According to the ancient Egyptian alchemist Zosimus of Panopolis’ Book of Pictures (written in Greek and surviving in Arabic translation), “in every prayer niche in Egypt”, there were a male and female figure (Book of Pictures, vol. 2, p. 249), that is, a “prayer niche of Osiris and Isis” (ibid., p. 450). Of course, this is not literally true – different people’s house shrines were for different gods, just like different temples housed different cult statues. Still, it is conceptually appropriate, since “Isis is the guardian deity (genius) of Egypt” (Servius, On the Aeneid 8.696), indeed “the mistress of every land” (IG XII,5 14).
An important deity already in the 3rd millennium BCE (the ‘Old Kingdom’ period of Egypt), Isis was unquestionably the most popular goddess in Egypt when the land was under Greek and then Roman rule. There was also longstanding worship of her among neighboring peoples, including the Nubians and Phoenicians, and in the Roman period especially, there were temples and festivals for her and Osiris (or Sarapis) across the entire Mediterranean and beyond. Without a doubt, while retaining a marked Egyptian character, she was among the most important deities in the devotional lives of Greeks and Romans in the Roman imperial period.
Her temple at Philae, in the South of Egypt, was a center of Egyptian and Nubian worship, and also one of the longest-lasting pagan temples. It is the site of the last known inscriptions in the native Egyptian scripts (Hieroglyphs in 394 CE, Demotic in 452 CE), was famed among late pagans throughout the Mediterranean (Proclus wrote a sadly lost hymn to Isis of Philae), and was only closed in 537 CE.
2 The name ‘Isis’
There is a common misconception among contemporary polytheists that the Greek ‘Isis’ is a somehow inauthentic name for the Egyptian goddess, and that she is properly called Aset. This is not far from the exact opposite of the truth. ‘Aset’ is in fact a purely conventional modern pronunciation, which is derived from the consonantal Egyptian spelling ꜣst in the following way:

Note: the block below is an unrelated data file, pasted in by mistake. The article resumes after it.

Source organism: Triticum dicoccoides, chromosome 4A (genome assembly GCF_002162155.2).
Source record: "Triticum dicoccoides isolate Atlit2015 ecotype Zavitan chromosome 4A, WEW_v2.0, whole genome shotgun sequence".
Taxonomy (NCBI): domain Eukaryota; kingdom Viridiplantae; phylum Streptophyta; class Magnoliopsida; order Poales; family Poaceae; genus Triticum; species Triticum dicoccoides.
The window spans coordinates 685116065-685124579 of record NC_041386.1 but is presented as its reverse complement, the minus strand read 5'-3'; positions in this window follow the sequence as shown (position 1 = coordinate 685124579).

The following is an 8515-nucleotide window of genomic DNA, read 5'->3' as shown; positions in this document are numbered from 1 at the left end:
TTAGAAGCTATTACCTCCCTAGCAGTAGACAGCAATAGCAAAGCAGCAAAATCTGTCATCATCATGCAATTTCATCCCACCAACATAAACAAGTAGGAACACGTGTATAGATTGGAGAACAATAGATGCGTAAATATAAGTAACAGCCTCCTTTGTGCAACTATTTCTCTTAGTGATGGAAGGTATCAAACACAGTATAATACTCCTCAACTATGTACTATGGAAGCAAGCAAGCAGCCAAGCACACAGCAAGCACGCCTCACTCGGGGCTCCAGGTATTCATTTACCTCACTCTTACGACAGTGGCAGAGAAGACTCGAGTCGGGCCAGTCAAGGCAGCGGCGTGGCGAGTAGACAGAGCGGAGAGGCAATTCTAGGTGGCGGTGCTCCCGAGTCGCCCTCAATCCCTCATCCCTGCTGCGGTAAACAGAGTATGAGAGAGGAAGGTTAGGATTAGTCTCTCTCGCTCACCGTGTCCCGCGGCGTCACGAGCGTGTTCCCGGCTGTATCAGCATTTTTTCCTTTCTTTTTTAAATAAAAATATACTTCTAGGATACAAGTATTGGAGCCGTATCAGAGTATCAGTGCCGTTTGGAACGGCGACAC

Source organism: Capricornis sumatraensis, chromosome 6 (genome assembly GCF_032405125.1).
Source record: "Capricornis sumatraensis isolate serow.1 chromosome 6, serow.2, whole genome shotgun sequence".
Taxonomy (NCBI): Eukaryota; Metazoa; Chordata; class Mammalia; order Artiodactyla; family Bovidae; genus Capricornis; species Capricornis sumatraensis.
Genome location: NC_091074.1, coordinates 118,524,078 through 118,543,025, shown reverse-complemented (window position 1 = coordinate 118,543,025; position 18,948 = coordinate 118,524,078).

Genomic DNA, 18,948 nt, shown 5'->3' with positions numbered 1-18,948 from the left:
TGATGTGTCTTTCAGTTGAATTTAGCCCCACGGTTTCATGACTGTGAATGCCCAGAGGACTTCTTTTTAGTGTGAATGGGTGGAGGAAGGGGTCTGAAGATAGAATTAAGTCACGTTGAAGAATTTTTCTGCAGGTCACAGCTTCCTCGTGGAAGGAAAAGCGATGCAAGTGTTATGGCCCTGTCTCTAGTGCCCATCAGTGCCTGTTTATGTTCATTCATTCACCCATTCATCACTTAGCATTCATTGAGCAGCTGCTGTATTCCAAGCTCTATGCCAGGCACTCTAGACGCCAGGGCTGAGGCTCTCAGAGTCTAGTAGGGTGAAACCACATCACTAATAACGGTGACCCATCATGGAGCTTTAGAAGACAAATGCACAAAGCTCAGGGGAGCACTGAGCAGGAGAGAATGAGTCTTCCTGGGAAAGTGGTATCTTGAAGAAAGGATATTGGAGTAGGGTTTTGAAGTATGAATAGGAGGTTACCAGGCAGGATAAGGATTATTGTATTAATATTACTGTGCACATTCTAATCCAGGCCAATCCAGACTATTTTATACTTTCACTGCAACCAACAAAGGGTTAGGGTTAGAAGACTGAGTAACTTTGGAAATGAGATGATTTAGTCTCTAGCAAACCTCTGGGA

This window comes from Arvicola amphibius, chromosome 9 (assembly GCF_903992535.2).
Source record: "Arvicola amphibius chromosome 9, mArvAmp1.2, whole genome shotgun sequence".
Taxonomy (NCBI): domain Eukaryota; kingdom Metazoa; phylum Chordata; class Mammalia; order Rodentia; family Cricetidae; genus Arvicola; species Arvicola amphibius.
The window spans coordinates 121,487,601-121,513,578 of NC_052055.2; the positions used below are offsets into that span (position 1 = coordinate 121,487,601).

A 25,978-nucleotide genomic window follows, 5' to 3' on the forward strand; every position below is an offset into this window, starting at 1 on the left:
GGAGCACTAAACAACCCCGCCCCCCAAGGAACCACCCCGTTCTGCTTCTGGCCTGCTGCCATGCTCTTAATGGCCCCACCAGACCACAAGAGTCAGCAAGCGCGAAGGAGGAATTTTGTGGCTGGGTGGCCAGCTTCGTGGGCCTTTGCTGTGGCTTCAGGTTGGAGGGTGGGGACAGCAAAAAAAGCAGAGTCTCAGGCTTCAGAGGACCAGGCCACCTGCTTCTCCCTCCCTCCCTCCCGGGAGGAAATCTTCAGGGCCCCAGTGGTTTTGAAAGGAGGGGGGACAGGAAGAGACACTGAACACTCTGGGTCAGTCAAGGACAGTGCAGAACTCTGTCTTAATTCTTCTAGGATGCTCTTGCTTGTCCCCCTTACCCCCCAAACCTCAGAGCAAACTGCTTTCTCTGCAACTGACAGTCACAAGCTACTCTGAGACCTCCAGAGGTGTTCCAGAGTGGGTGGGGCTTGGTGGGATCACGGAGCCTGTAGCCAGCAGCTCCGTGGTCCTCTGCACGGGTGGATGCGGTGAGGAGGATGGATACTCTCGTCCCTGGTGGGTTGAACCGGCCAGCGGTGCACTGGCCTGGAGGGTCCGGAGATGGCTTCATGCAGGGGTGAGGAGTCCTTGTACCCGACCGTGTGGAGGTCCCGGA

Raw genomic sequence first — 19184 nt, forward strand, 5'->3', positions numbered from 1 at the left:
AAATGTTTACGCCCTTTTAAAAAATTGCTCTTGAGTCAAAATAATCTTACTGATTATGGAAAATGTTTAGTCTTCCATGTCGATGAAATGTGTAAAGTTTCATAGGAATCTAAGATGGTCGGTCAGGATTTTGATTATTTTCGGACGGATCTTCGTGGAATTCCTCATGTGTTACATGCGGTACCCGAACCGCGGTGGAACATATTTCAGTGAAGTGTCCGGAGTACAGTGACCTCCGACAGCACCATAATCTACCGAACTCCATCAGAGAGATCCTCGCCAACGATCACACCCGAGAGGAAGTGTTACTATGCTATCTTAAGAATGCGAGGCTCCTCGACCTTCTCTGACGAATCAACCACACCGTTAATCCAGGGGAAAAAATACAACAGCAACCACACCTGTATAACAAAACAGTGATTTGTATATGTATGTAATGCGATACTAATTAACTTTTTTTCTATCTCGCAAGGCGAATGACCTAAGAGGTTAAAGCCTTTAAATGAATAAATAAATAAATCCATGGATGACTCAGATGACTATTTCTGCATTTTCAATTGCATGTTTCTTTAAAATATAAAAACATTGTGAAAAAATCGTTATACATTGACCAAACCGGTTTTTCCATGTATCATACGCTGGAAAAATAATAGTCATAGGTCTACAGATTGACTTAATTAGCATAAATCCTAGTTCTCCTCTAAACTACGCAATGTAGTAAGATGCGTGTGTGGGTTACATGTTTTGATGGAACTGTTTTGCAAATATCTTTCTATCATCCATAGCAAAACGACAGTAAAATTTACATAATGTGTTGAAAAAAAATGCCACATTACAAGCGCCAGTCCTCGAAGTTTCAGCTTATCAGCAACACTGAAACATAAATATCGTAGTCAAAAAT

- The consonant ⟨ꜣ⟩ – whose exact pronunciation in the earliest periods is debated, but which was eventually pronounced as a glottal stop /ʔ/ (the sound represented by the ⟨-⟩ in ‘uh-oh’) – is treated as if it were the vowel A (which, to be clear, it historically was not).
- ⟨s⟩ is kept as S.
- ⟨t⟩ – which was dropped from Egyptian pronunciation long before the name was adopted into Greek – is retained as T.
- The default vowel E is inserted between the S and T, even though the final syllable was first pronounced /at/, then /a/, and later /ə/ – never /et/.
So, in other words, of the four letters of ‘Aset’, one is arbitrarily inserted (E), one represents a completely different sound (A), one was silent for a large part of the Egyptian language’s history (T), and only one is unassailably correct (S).
The actual pronunciation represented by the consonantal spelling ꜣst was something like ˀŪsat, which is preserved relatively well in the Meroitic form 𐦥𐦣𐦯 Wusa (more on which below).
In Egyptian itself, however, some drastic sound changes transformed the word significantly. Not only was the final t dropped (as also evidenced in Meroitic), but the long vowel ū became ē, and the final short a was reduced to an ə. So, the name was now ˀĒsə. This is attested in Phoenician and Aramaic consonantal spelling as ˀsy, and later in Coptic alphabetic spelling as Ⲏⲥⲉ Ēse or Ⲏⲥⲓ Ēsi (in Sahidic and Bohairic orthography, respectively).
In Greek, this pronunciation was only slightly fronted, from ˀĒsə to Īsi (there was no sound /ʔ/ in Greek), and the final vowel adapted into a Greek ending, –is; hence Īsis (spelled Ἶσις, later also Εἶσις). Latin, as with other Egyptian gods’ names, borrowed this form from Greek without change, and it is from the Latin Īsis that modern English ‘Isis’ derives.
Also from the Greek derive the Arabic forms in the translation of Zosimus: ˀAsīs (اسيس ˀsys) and ˀAsīdā (اسيدا ˀsydˀ). The latter is not from the Greek nominative but the oblique forms (gen. Ī́sidos, dat. Ī́sidi).
3 (Not) translating Isis
[Meroitic/Nubian (Priscus); Lady of Byblos; Herodotus; Diodorus?]
[Zosimus: Corpus Alchemicum Arabicum, p. 290, 356ff (Prophetissa), 462;